AFRICA Day, observed on May 25 of every year, originally commemorates the formation of the Organisation of African Unity (OAU) in Addis Ababa, Ethiopia in 1963.
There, determined fathers and mothers of the continent met to chat the way to liberty following prolonged European colonisation.
This momentous occasion became the turning point in Africa’s determination to liberate itself, with the host, Emperor Haile Selassie, declaring that until the last colony was freed, there shall be no rest.
It was affirmed then that independence shall be pursued through peaceful means, but where that was impossible, by violence.
This dictated the agenda of unity and self-reliance.
Decades since that occasion, Africa is fractured, characterised by war, corruption, famine and dependency.
The vision of these great men and women been bastardised, distorted and manipulated by former liberation movements who cling onto power on the basis of a distant memory of anti-colonial struggle.
It is, however, not a mark of doom for pan-Africanism. We are collectively duty bound to protect the legacy and idea of pan-African struggle, and this means protecting its fabric and founding leaders from the imperial gaze and the perspectives of global capitalism’s conception of how to chart development.
At the crux of pan-Africanism is the idea that the people who belong to the continent of Africa, who are identified by the colour of their skin, have suffered immeasurable trauma, oppression, exploitation and murder at the hands of the Western world.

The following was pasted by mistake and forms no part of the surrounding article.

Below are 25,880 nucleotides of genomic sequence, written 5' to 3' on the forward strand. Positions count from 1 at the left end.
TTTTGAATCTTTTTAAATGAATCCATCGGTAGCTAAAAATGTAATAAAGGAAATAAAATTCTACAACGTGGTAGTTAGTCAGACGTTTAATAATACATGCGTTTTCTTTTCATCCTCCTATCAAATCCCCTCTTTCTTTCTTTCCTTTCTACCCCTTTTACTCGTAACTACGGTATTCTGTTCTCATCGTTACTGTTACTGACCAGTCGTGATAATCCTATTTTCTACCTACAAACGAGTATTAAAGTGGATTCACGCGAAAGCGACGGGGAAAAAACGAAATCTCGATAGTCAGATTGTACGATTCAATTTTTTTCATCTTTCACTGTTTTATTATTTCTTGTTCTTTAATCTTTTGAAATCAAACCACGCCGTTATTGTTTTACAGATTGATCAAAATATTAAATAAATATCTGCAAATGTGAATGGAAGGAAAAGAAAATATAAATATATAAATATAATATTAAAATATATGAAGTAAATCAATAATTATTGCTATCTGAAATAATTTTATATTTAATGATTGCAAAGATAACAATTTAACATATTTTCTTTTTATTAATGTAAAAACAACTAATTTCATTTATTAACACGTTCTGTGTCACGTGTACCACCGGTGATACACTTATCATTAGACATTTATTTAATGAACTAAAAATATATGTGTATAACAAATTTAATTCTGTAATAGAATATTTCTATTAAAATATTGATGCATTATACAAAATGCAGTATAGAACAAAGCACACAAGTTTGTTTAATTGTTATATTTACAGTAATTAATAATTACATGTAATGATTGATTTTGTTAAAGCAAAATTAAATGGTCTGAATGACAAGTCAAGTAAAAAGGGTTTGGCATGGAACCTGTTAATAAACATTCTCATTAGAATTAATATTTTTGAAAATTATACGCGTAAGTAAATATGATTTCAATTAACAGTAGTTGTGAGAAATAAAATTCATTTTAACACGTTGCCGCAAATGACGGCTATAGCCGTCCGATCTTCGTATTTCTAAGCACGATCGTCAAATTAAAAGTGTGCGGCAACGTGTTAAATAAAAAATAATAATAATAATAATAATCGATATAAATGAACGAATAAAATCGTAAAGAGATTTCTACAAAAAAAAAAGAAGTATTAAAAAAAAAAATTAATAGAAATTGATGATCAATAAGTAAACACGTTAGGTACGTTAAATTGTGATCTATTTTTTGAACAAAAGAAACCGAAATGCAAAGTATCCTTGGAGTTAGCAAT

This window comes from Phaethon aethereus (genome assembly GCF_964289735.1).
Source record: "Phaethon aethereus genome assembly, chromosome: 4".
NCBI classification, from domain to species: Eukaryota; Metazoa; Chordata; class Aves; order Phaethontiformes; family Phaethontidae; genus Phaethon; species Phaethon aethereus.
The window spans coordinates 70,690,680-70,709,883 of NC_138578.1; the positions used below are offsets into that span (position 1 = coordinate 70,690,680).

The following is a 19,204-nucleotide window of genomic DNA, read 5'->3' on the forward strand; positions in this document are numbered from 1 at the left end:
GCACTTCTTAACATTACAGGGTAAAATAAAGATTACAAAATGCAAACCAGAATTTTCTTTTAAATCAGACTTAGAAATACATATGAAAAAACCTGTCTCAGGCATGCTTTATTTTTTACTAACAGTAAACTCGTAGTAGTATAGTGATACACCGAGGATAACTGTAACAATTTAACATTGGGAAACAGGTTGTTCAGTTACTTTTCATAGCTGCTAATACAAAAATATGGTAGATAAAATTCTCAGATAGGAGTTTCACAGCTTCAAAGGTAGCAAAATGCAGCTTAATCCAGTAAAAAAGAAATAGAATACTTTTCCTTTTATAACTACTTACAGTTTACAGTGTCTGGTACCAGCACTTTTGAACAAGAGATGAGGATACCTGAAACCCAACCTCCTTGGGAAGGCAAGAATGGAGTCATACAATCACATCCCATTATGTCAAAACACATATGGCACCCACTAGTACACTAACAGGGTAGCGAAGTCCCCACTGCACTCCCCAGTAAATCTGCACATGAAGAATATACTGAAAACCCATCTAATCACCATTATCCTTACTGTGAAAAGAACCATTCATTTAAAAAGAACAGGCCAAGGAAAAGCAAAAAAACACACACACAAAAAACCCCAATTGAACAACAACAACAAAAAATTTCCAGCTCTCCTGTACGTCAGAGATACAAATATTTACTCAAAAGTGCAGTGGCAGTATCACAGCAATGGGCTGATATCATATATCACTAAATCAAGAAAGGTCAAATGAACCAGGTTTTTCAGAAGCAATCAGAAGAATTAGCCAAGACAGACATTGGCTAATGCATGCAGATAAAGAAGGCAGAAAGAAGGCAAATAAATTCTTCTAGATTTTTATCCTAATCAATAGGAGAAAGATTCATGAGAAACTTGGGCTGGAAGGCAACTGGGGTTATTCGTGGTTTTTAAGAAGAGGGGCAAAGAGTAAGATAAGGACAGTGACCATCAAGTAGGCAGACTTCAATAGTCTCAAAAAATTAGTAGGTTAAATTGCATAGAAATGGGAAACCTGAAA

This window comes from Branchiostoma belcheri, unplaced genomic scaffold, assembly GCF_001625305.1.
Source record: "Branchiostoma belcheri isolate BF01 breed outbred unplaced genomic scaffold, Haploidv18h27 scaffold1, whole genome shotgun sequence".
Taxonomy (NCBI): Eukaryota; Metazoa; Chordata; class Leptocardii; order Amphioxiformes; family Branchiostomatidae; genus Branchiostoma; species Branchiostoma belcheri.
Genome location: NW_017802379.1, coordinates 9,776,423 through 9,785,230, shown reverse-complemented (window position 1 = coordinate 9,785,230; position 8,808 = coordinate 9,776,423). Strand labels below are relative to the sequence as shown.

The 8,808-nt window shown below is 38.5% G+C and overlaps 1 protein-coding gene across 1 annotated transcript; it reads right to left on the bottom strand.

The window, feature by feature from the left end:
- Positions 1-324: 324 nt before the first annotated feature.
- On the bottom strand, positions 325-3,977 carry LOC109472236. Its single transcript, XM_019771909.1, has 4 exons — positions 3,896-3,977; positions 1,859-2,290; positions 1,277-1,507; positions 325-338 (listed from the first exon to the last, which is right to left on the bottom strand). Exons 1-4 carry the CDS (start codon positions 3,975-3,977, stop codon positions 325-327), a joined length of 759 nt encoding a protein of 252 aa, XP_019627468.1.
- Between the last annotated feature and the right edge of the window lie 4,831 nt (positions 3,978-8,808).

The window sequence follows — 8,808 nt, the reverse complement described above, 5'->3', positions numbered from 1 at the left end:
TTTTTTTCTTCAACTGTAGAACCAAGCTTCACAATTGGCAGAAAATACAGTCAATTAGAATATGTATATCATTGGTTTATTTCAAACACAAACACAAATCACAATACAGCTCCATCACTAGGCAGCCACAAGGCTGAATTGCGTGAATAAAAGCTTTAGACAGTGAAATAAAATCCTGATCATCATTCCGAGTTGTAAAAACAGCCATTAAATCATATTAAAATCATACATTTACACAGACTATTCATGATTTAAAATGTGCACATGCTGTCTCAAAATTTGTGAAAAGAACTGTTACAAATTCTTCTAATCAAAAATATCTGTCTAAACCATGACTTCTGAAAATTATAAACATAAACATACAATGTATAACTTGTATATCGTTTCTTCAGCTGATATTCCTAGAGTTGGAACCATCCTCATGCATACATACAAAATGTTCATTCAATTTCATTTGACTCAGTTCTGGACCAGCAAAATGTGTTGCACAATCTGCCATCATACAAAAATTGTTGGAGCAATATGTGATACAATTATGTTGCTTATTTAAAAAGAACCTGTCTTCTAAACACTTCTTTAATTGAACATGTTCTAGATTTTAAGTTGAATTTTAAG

It is the idea that there needs to be a consolidation of the African identity away from the lens of Western civilisation, meaning that we must break away from being characterised as objects for cheap, exploitable labour.
Pan-Africanism calls on us to rejuvenate the African identity that so many colonialists attempted to craft as one of darkness, devoid of history, development or even a semblance of contribution to the progress of humanity. It is to rescue African norms, cultures and ideals, from being othered, vilified and ridiculed.
Perhaps the most pertinent is that it is a call to place Africa as an equal in the global scheme of society, in the face of centuries of deliberate underdevelopment and continued infantilising of the economies and governance systems of the continent. It is to say to the imperial world that we owe them no colonial debt, we want to maximise the minerals of Africa for African people and we are no longer a colony to be micromanaged.
As part of a broader school of liberation thought, pan-Africanism has leveraged socialism, Marxism, Leninism and the black consciousness strands of thinking to underpin the practical policy formulation towards liberation.
It is these strides that we must admire, that rooted themselves in thought and translated themselves into concrete political action, which we must celebrate.
In Ghana, Nkrumah led the nation as the beacon for independence, crafting a seven-year plan that was based on industrialisation, agricultural development, investment in health, education and road infrastructure. Nkrumah became a leader among his peers in advocating for self-reliance, independence and demolishing the economic system where Africa is a site of extraction of wealth for the West, importing finished goods at a higher rate than the sale of valuable raw materials.
He undoubtedly laid the basis for the ideals of pan-Africanism as a guide to governance of an independent Africa.